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Theodore Roosevelt’s ‘Square Deal’ with Woodrow Wilson’s ‘New Freedom’

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Theodore Roosevelt’s ‘Square Deal’ and Woodrow Wilson’s ‘New Freedom,’ were both programs of reform. Roosevelt covered more areas of reform than Wilson (who focused mainly on economy), and was more of a progressive than Wilson was. As a governor and the first president of the era, Roosevelt set a terrific example of what a president of this time should do. ‘Progressing’ from bad, and implementing various reforms to do so defined the era. These two programs are comparable in the areas of antitrust, tariff, and labor reform. Though Wilson seemed to have many more acts in each category, mostly economic), he only acknowledged these few areas, unlike Roosevelt who acknowledged a whole array of areas such as labor, economy, politics, consumer protection, and environmental conservation.

The Progressive Era was the time period after the depression of the 1890s and before World War I. During this time the United States was going through a period of social change and political tumult. The American Society embarked on a journey of many reforms as a response to the diverse tensions and pressures presented by industrialization, urban growth, and ethnic tension. The roots of this reform clearly lay in the depression of the 1890s (1893 to 1897). The depression dramatized the problems in society, and raised the possibility of more violent upheavals if reform was not instituted. Major areas needing reform were poor public facilities, tax favoritism, corruption, environmental reform, and urban reform.

This was a period of self-examination and renewal; it was a healthful contribution to the nation’s history books. Even if the new regulatory agencies direct primaries, municipal reforms and conservation legislations may not have made all “wrong” things “right, they were able to make some significant change for the better. These new laws and commission’s act had alleviated many citizens and had established the principle of government’s responsibility for the general welfare of the various elements of the social order. The progressive era was a further demonstration of the United States’ success with democratic capitalism; it showed the society’s ability to change itself for the better without a revolution. The most important legacy of the progressive era was the example it set for gradual measured reform. (Gould, 1-10)

During the Progressive Era, there were two prominent Progressive Presidents each with his own policy for “progression” out of the nasty and crude elements that plagued politics, the economy, and society in general. Theodore Roosevelt was the first Progressive President; he was renowned for being a strong president with a strong personality. He was outraged at the injustices experienced as a small business oppressed by a big business, or a worker by a boss, or the forests by the industrial greed of this era. Roosevelt was sympathetic for the individual who suffered the oppression of their more powerful and stronger counterparts, especially felt sympathetic for those without the opportunity to speak up for their rights, but rather his love for justice was what fueled him more. He sought to reform these problems under his policy known as the “Square Deal.”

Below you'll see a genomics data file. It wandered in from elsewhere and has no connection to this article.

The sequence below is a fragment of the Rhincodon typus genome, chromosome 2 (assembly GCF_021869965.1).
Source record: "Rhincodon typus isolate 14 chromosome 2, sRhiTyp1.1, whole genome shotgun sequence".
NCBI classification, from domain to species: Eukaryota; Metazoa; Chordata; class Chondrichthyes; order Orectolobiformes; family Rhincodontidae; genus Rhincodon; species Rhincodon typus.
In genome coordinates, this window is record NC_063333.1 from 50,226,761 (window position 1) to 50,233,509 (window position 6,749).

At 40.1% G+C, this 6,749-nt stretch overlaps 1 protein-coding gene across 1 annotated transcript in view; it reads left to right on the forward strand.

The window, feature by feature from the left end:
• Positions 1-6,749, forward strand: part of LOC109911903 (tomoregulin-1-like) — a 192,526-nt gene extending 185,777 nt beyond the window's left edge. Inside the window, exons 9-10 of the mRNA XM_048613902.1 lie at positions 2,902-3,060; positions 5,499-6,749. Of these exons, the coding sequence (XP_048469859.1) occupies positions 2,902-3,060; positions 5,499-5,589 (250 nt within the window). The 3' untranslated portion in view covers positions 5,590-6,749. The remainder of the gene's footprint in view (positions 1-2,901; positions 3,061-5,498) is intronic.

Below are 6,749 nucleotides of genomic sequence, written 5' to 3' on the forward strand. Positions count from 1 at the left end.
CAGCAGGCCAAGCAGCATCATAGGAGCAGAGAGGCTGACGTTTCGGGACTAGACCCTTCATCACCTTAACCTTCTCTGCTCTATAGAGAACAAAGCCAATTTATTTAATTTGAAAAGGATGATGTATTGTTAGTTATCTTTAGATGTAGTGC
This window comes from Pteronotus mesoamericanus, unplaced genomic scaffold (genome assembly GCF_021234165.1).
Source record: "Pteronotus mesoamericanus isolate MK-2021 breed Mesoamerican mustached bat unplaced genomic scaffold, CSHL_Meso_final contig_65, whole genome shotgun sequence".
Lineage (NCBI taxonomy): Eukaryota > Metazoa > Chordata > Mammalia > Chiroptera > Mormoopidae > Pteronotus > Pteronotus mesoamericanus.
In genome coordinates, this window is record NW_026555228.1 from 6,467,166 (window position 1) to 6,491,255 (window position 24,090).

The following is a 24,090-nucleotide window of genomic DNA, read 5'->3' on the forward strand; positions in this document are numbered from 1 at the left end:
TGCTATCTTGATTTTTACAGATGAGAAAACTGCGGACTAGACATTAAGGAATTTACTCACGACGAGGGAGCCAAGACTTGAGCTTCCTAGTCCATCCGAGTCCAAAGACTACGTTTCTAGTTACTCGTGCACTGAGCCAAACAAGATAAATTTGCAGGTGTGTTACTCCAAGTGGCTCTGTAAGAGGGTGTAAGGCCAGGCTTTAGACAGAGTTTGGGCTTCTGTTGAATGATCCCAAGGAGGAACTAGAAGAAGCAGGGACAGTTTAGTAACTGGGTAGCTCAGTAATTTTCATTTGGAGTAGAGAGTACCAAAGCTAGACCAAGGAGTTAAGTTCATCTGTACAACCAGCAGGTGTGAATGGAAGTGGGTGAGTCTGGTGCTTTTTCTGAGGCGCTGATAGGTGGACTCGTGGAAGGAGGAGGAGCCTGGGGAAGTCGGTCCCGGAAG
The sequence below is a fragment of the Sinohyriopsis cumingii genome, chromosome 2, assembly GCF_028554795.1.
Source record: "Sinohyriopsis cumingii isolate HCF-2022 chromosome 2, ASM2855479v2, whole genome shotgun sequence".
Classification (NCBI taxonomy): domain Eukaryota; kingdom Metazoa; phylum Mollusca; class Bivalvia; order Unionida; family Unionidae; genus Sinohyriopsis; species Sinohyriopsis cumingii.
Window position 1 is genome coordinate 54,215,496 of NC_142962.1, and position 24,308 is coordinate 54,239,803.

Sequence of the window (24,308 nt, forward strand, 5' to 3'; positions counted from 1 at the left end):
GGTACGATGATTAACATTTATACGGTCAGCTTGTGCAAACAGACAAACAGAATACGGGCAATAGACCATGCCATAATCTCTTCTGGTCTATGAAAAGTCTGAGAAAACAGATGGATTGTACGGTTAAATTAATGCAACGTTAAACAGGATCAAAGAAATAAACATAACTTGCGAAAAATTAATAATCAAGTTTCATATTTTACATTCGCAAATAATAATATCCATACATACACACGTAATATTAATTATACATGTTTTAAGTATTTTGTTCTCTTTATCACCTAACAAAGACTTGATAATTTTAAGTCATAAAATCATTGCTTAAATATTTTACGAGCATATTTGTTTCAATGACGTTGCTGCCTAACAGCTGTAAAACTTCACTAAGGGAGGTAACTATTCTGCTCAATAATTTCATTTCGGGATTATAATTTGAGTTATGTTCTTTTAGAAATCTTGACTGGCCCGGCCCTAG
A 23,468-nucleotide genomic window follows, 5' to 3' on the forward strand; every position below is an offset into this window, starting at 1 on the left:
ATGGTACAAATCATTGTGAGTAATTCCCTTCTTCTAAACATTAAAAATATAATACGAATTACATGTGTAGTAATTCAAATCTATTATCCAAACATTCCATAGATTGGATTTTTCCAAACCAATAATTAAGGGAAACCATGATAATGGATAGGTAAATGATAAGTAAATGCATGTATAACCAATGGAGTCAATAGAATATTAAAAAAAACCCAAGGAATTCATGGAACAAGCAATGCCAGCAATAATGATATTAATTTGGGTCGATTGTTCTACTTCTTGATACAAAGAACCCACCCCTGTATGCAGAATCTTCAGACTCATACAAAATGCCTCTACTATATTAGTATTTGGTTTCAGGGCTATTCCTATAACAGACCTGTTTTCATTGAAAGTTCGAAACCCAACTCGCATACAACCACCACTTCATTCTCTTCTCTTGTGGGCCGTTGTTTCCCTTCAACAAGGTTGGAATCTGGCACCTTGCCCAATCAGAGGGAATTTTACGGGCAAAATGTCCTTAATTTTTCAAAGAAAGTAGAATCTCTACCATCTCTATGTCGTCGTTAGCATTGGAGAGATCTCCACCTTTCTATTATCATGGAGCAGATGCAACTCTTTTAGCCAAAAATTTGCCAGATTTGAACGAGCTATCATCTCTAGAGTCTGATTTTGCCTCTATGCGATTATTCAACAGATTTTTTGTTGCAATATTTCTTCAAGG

The purpose of the Square Deal was expressed in this statement of his ” the labor unions shall a square deal, and the corporations shall have a square deal.” Essentially he meant that there should be equality of opportunity, and justice to each individual, or corporation despite their background, status or size. The second major Progressive President was Woodrow Wilson. He wasn’t known for a very strong personality rather he was renowned for his strong sense of conviction. Wilson believed that national identity and character branched out from the “liberty of petty capitalists” to “release their energies” and develop the economy. He felt the emergence of these new monopolistic style trusts were endangering this process by cutting of entire industries to newcomers.

He also felt that members of certain big businesses and certain unidentified political ” bosses” had formed a small “oligarchic” alliance; this small group of men controlled the government and the economy, while the true freedom began to slide away. Thus his policy was known as “New Freedom.” Under the New Freedom he sought to restore power to competition among small corporations rather that regulate large monopolies. Roosevelt’s Square Deal and Wilson’s New Freedom were policies that they used to help improve American economy, society and politics. However Roosevelt tried to reform many areas, Wilson’s focus of reform was mostly economic. (Gould, 97-100) (Auchincloss, 62,81,91,116, & 127) (Whitelaw, 104,11-120,135,138,145-146, & 162)

A major part of both policies was the breaking up and regulating of trusts. Roosevelt never wanted to dissolve or destroy the large corporations rather he saw them as necessary parts of American life. However he felt that these companies must be bounded tightly to strict moral standards. Roosevelt followed the idea of “rules of reason” which was the policy of “busting” bad trusts, leaving good ones alone. He was the person who would decide which trusts were good and which ones were bad. He earned the name of ” trustbuster” when he had filed a suit against the Northern Securities Company (which was followed by 43 other cases). This was Roosevelt’s first case, in which he filed a suit against a large corporation for the purpose of “trust busting.”

The Northern Securities Company was a large holding company that was formed by railroad and banking interests. In 1902 Roosevelt trust busted them by claiming that they violated the Sherman Anti-Trust Act in holding money against the public good, thus the court ruled to dissolve the company. In two later cases he also attacked the Standard Oil of New Jersey and the American Tobacco Company. He left many of the larger companies that were “serving the public good” alone, but he had dissolved many other large companies that were monopolistic and never really served the interest of American well being or economy.